So, when doing my research on reducing my use of plastic for my Zero Plastic Experiment, I stumbled across beeswax food wraps as an alternative to plastic wrap. I was interested, but kind of skeptical.
Since learning about them, I’ve since seen them in stores, and I have to say, they were quite pricey at $20 for 3 sheets. So, I decided that making them myself might be the cheaper option… but is it? And are they easy to make? And do they really work?
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Well, let me enlighten you with what I’ve found about these food wraps.
If you search on my Pinterest Board, you’ll find that there are so many different ways of making beeswax food wraps. I picked one that I felt was less messy to make.
Are they cheaper to make yourself?
Yes, making your own food wraps is cheaper than buying them. I estimate that it cost me roughly $2.50 to make 1 food wrap, while the ones I saw in store were about $15 – $20 for 3, therefore $5 to $6.50 per wrap.
Is beeswax food wraps easy to make?
Yes, beeswax food wraps are simple to make and supplies are easy to source out. Well, that’s a good start.
I bought some bits of 100% cotton from a big chain store and the beeswax I sourced from the Bulk Barn, a store that is quickly becoming a favourite for natural products.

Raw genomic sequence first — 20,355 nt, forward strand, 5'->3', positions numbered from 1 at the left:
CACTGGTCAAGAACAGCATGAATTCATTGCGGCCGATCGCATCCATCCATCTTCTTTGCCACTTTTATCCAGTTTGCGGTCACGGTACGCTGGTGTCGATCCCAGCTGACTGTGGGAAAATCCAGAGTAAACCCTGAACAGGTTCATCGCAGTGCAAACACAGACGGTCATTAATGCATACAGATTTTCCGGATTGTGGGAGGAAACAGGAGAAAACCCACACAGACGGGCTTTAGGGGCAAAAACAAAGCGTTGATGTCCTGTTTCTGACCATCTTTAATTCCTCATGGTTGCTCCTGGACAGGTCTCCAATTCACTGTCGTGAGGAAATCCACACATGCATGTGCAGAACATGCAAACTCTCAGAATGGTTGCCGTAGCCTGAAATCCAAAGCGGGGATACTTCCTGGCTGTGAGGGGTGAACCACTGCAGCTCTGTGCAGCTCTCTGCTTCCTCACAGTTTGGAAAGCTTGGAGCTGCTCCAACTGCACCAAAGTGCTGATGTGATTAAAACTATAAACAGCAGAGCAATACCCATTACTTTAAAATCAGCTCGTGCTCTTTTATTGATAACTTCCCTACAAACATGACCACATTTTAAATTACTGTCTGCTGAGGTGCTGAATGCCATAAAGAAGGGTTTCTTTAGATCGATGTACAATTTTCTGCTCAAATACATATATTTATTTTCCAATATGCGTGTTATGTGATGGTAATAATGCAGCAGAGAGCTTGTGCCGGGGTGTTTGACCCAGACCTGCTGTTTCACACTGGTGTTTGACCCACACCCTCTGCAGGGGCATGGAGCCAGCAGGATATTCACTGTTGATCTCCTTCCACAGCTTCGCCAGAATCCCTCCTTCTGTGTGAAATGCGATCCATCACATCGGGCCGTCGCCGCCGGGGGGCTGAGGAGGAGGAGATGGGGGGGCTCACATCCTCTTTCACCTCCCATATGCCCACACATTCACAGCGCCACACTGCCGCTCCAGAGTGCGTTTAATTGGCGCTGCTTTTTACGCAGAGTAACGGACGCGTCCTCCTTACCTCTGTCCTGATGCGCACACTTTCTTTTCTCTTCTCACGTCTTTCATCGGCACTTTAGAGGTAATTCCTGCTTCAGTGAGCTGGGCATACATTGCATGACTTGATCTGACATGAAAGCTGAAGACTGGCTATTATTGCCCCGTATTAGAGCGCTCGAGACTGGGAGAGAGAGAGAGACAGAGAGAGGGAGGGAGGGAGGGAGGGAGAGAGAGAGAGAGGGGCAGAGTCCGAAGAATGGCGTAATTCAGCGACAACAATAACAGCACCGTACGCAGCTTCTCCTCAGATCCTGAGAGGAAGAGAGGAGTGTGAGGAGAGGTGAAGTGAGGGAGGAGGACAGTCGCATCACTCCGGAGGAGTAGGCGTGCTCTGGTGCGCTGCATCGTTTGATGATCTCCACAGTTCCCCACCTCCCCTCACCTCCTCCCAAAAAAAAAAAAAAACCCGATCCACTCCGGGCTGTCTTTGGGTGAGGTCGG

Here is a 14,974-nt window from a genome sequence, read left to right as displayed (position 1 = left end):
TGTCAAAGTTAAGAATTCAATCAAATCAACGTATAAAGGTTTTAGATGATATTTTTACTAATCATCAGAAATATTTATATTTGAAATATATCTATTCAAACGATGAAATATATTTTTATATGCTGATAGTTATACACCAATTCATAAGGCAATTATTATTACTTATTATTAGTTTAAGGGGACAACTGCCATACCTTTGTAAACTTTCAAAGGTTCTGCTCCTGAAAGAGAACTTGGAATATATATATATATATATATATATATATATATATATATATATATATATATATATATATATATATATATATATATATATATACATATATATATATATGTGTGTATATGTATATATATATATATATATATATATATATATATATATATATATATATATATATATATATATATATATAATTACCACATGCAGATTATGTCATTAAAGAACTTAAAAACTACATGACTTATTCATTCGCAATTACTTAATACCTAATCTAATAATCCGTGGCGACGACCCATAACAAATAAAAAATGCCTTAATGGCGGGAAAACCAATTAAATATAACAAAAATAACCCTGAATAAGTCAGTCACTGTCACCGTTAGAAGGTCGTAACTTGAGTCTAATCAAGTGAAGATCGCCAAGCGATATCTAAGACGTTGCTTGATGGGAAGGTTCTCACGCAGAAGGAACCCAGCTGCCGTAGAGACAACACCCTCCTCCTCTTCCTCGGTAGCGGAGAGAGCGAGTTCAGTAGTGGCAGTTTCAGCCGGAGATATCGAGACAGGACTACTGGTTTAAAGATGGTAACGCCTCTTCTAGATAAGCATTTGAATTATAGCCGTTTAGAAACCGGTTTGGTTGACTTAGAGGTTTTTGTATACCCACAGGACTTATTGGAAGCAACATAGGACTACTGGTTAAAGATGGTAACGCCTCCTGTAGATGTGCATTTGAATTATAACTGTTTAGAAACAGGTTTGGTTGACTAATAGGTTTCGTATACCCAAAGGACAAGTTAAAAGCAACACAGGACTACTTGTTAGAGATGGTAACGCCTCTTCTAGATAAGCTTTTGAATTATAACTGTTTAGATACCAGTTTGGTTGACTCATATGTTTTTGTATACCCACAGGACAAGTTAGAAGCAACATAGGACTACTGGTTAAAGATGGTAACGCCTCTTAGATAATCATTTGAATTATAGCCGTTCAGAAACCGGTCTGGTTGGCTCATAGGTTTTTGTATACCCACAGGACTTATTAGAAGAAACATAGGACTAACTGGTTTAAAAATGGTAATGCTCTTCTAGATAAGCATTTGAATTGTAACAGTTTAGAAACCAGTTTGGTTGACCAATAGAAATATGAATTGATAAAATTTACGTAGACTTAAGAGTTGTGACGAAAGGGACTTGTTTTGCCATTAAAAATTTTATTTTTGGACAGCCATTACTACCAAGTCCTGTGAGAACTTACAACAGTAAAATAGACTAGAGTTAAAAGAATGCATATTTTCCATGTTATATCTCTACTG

Although I’m somewhat artistic, I definitely don’t consider myself the crafty type (I’d like to be, I just have more Pinterest fails than wins). Having said that, I feel that I was quite successful in my production.
Do they really work?
I guess that’s the big question, do the beeswax food wraps work? I’ve been testing mine out on various food items. and I have to say, so far I do like it. It worked great for cheese. I still have to use for different applications before I can comment further. When I do, I’ll update this section.
Here’s how I made my beeswax food wraps :
- 100% cotton material, cut in desired lengths
- beeswax (affiliate link)
- pinking shears
- cookie sheet
- parchment paper
- Cover a large cookie sheet with parchment paper.
- Place your cotton square on the parchment
- Shred your beeswax (affiliate link) onto the material (see image below for how much)
- Place your cookie sheet in the oven at 350 degrees C for a few minutes, until the wax melts.
- If there are any bare spots, repeat steps 3 and 4 until it’s completely covered.
- Hang your cloth for the wax to solidify.
Beeswax food wrap cleaning
And there you have it! Your very own beeswax food wrap. Now that you’ve made them, how do you keep them clean? First of all, don’t wash them in soap and hot water. You simply need to wipe them down with a damp soaped cloth and rinse them with cold water. If the wax from your cloth starts to crack, you can reheat it in the oven to smooth out the wax.